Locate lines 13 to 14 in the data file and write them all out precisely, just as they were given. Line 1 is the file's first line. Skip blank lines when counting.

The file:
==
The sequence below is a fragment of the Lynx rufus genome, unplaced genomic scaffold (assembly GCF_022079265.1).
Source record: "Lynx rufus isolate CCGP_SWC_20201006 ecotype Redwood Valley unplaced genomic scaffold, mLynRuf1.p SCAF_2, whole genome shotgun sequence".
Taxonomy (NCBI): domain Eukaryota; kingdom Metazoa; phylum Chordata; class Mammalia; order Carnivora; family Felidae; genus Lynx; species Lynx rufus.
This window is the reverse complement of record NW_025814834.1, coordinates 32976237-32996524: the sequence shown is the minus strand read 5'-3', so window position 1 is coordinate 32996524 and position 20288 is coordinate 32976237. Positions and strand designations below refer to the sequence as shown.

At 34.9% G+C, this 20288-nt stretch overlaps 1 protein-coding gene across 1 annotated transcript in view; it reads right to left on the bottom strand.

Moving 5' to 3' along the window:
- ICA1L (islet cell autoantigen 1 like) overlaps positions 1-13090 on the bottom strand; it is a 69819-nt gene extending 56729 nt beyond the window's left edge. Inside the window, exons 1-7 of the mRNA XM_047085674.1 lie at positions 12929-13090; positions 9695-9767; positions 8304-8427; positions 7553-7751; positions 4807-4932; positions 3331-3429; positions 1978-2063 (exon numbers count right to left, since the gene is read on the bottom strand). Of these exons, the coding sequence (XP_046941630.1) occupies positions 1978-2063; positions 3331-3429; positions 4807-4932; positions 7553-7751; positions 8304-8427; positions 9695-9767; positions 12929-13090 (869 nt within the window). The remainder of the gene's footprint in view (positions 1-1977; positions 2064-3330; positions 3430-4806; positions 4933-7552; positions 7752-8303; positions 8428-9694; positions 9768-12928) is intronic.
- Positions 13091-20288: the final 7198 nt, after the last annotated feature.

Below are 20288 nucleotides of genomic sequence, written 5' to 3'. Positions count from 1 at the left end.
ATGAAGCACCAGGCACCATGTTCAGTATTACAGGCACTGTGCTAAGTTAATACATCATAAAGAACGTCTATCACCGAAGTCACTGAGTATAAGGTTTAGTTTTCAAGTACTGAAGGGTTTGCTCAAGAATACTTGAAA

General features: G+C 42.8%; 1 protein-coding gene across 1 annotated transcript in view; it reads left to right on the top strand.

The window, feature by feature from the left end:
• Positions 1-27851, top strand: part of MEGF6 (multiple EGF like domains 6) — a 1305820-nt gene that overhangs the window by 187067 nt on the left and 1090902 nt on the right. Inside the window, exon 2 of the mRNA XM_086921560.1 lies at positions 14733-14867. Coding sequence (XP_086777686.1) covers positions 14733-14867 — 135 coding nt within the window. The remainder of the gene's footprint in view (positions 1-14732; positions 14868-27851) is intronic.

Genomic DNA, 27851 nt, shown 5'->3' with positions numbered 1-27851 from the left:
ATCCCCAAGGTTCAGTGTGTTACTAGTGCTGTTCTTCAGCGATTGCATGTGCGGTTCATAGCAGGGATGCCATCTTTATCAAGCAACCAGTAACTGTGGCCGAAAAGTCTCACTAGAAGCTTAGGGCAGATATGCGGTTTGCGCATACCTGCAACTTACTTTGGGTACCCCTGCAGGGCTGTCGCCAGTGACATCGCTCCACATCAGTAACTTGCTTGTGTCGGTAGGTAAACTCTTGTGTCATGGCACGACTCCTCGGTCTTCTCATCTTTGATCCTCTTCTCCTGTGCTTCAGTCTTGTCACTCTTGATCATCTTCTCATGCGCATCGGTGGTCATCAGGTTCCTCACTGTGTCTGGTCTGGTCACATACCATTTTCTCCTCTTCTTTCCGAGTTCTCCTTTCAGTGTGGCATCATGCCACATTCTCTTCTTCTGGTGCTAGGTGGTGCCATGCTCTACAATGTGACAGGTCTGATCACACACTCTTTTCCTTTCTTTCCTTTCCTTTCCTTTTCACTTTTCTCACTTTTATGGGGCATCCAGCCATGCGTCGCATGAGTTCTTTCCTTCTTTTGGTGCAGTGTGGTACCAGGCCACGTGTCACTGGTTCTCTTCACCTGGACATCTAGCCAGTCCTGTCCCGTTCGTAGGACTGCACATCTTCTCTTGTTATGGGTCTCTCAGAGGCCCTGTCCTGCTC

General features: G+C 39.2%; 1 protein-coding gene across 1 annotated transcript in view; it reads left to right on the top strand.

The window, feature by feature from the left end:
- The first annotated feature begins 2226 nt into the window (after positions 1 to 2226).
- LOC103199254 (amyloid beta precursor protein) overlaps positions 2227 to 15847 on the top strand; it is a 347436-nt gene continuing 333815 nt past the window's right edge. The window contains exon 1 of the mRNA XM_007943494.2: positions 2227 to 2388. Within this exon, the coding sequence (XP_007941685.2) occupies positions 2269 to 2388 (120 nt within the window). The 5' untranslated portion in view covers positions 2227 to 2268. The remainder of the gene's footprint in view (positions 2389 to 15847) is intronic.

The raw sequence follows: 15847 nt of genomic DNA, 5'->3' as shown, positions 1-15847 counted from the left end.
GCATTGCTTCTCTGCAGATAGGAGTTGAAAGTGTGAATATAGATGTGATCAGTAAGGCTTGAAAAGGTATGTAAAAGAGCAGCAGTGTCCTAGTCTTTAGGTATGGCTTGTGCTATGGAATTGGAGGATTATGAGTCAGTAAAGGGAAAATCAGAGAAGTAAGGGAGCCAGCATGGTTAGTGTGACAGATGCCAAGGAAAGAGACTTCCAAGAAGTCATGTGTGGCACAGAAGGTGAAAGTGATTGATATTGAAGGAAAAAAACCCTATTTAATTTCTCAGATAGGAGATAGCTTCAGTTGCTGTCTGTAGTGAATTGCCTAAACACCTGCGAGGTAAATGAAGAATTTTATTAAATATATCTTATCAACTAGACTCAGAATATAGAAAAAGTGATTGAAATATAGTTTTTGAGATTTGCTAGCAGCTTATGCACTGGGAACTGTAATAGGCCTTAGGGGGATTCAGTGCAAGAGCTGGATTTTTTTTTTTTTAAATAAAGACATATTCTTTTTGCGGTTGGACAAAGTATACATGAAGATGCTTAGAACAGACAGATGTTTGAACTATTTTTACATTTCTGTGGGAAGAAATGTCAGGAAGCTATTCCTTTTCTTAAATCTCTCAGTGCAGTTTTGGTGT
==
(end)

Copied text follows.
• Positions 1-27851, top strand: part of MEGF6 (multiple EGF like domains 6) — a 1305820-nt gene that overhangs the window by 187067 nt on the left and 1090902 nt on the right. Inside the window, exon 2 of the mRNA XM_086921560.1 lies at positions 14733-14867. Coding sequence (XP_086777686.1) covers positions 14733-14867 — 135 coding nt within the window. The remainder of the gene's footprint in view (positions 1-14732; positions 14868-27851) is intronic.

Genomic DNA, 27851 nt, shown 5'->3' with positions numbered 1-27851 from the left: